When Don Jose Cortez looks out on his land, he sees leafy fields ripe with hundreds of pale green globes: watermelons, flourishing here in larger quantities than ever before.
Thanks to a US Agency for International Development (USAID) agricultural diversification program, the melons have brought unprecedented prosperity to Cortez and other farmers in rural Parras Lempa, El Salvador. USAID's program helps farmers improve their growing techniques, cultivate new crops, and earn higher incomes.
While the present is a time of great success, it's the future that Cortez is thinking of: his two teenage sons, who attend high school during the day and then help him in the fields. "This is the example I try to set for them: to keep learning and to work hard," he says. "That's their heritage."
This hard work is paying off. Cortez leads a group of 64 local farmers who take part in the program; in the past two years, they've collectively invested $90,000 in renting additional fertile land. Cortez's group now manages 40 percent more land—a total of 252 acres—generating an additional $184,000 in annual income and 306 new jobs for the community.
The idea: From short-term relief to long-term economic growth
The origins of this particular USAID program go back to early 2001, when two strong earthquakes struck central El Salvador and smashed a series of rural farming towns. USAID's country office quickly assessed the needs of these communities and began a $200 million multiyear project to rebuild damaged houses, roads, and schools.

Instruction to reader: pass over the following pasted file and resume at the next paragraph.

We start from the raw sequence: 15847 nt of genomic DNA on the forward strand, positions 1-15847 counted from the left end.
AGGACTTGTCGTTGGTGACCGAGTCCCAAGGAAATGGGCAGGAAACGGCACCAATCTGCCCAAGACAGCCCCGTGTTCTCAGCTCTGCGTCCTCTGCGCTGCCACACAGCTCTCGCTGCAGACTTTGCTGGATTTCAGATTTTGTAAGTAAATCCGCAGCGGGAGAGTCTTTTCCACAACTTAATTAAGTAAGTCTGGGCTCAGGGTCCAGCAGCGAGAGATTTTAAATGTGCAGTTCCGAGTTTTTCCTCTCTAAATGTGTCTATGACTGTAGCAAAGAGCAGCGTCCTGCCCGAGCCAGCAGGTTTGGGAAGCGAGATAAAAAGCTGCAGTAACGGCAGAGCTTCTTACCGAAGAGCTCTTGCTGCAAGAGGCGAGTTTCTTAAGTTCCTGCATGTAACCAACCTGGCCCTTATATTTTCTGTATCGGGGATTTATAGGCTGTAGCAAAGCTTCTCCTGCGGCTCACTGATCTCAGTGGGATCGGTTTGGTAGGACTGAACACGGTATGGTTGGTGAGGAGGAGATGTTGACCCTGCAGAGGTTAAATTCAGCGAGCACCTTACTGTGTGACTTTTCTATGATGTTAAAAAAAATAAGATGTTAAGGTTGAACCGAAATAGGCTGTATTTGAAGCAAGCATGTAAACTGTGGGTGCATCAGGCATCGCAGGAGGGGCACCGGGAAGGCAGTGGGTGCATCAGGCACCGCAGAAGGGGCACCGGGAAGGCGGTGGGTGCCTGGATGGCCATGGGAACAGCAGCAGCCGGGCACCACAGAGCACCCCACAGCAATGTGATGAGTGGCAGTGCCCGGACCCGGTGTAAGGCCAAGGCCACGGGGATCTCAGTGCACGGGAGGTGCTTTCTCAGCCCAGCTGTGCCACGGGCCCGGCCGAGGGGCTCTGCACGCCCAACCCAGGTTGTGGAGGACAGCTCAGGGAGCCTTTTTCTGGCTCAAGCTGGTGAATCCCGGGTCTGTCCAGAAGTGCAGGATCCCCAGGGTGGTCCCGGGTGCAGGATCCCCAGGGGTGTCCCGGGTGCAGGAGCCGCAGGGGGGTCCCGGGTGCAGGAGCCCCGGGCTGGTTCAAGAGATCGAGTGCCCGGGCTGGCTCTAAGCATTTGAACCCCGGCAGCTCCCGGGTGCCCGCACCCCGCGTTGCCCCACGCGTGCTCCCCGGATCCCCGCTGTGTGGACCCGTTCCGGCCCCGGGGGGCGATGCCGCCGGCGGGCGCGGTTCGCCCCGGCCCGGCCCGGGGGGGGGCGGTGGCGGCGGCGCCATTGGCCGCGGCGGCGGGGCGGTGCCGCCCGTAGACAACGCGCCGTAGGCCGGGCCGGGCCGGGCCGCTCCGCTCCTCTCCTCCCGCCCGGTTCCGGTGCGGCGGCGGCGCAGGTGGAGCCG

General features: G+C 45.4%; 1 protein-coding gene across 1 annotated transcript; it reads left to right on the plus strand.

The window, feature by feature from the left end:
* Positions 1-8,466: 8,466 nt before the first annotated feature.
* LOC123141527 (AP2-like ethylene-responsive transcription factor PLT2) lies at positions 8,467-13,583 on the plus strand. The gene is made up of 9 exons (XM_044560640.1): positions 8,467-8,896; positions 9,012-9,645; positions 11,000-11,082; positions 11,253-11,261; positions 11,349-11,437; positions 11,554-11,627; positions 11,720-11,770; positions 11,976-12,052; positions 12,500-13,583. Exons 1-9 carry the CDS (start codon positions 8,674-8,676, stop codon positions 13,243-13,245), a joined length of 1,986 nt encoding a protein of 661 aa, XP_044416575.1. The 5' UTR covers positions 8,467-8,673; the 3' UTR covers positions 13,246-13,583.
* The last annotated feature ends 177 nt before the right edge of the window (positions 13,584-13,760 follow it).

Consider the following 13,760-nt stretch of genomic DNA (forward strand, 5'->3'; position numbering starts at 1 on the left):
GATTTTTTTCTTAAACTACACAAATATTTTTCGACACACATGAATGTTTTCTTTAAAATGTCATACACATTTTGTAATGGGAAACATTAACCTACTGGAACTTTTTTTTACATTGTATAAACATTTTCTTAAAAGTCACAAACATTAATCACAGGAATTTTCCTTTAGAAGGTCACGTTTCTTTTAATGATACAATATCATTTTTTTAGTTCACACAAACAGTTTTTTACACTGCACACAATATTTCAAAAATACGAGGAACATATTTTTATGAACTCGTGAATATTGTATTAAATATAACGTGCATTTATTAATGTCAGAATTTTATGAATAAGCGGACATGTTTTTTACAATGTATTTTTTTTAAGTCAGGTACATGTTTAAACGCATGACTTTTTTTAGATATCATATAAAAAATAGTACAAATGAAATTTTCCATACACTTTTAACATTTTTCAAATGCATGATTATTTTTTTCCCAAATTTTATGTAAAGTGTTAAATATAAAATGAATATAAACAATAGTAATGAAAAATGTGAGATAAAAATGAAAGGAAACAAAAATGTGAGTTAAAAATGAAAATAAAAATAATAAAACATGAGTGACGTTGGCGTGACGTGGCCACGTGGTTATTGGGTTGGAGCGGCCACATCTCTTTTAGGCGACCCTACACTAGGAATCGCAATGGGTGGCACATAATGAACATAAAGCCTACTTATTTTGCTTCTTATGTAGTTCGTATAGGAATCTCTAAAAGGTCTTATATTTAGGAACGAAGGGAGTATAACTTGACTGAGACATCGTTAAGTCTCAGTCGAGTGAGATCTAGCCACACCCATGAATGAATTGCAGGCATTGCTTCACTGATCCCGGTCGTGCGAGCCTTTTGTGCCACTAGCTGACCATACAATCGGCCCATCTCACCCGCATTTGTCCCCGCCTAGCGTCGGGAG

Through those assessments, the USAID team saw that it wasn't enough to use the agriculture component of the project just to bring communities back to where they were before the earthquake; people would still be struggling to earn a living from subsistence crops. USAID would need to create new long-term solutions in order to bring about true economic development.
The approach: New crops, new methods
USAID found that new growing techniques could help the farmers of central El Salvador improve their productivity. The agency selected Fintrac, a US-based private contractor specializing in agriculture, to implement a four-year program. Fintrac built on local knowledge by hiring top Salvadoran agronomists to work closely with the farmers on the new methods.
"Other agronomists that have come with previous projects barely spent any time with you," says Cortez. "What's been different about these agronomists [from Fintrac] is that they are here with us every week, and they really get involved in teaching us every single trick of the production techniques."
In communities like Parras Lempa, farmers learned new techniques—different seed varieties, more efficient fertilizing methods, new planting patterns—to improve upon the crops their families had been growing for generations.
In other communities, like nearby Calderitas, farmers learned how to cultivate tomatoes and peppers, which fetch high prices on the domestic market. A drip irrigation system made it possible to grow the vegetables using less water and without the time-consuming labor of hand-watering.